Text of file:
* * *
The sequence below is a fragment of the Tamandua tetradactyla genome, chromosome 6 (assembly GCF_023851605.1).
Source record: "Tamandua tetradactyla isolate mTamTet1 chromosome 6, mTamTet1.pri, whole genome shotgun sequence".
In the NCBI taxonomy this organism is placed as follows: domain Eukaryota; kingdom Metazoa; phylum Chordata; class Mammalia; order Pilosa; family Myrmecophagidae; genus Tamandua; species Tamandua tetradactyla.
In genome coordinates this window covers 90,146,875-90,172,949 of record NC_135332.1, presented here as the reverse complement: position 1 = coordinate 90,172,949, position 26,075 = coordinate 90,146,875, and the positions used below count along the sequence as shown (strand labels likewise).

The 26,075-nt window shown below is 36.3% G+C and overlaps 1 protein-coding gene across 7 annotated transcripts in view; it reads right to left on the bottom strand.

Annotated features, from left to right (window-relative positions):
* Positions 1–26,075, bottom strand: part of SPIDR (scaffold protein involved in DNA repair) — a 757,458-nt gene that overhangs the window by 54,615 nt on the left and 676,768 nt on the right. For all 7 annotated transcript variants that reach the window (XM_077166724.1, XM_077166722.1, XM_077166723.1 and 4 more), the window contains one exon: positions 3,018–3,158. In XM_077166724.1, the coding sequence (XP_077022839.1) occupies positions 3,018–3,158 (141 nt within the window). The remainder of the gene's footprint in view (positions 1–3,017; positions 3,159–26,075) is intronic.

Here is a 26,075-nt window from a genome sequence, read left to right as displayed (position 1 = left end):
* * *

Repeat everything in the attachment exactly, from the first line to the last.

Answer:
The sequence below is a fragment of the Tamandua tetradactyla genome, chromosome 6 (assembly GCF_023851605.1).
Source record: "Tamandua tetradactyla isolate mTamTet1 chromosome 6, mTamTet1.pri, whole genome shotgun sequence".
In the NCBI taxonomy this organism is placed as follows: domain Eukaryota; kingdom Metazoa; phylum Chordata; class Mammalia; order Pilosa; family Myrmecophagidae; genus Tamandua; species Tamandua tetradactyla.
In genome coordinates this window covers 90,146,875-90,172,949 of record NC_135332.1, presented here as the reverse complement: position 1 = coordinate 90,172,949, position 26,075 = coordinate 90,146,875, and the positions used below count along the sequence as shown (strand labels likewise).

The 26,075-nt window shown below is 36.3% G+C and overlaps 1 protein-coding gene across 7 annotated transcripts in view; it reads right to left on the bottom strand.

Annotated features, from left to right (window-relative positions):
* Positions 1–26,075, bottom strand: part of SPIDR (scaffold protein involved in DNA repair) — a 757,458-nt gene that overhangs the window by 54,615 nt on the left and 676,768 nt on the right. For all 7 annotated transcript variants that reach the window (XM_077166724.1, XM_077166722.1, XM_077166723.1 and 4 more), the window contains one exon: positions 3,018–3,158. In XM_077166724.1, the coding sequence (XP_077022839.1) occupies positions 3,018–3,158 (141 nt within the window). The remainder of the gene's footprint in view (positions 1–3,017; positions 3,159–26,075) is intronic.

Here is a 26,075-nt window from a genome sequence, read left to right as displayed (position 1 = left end):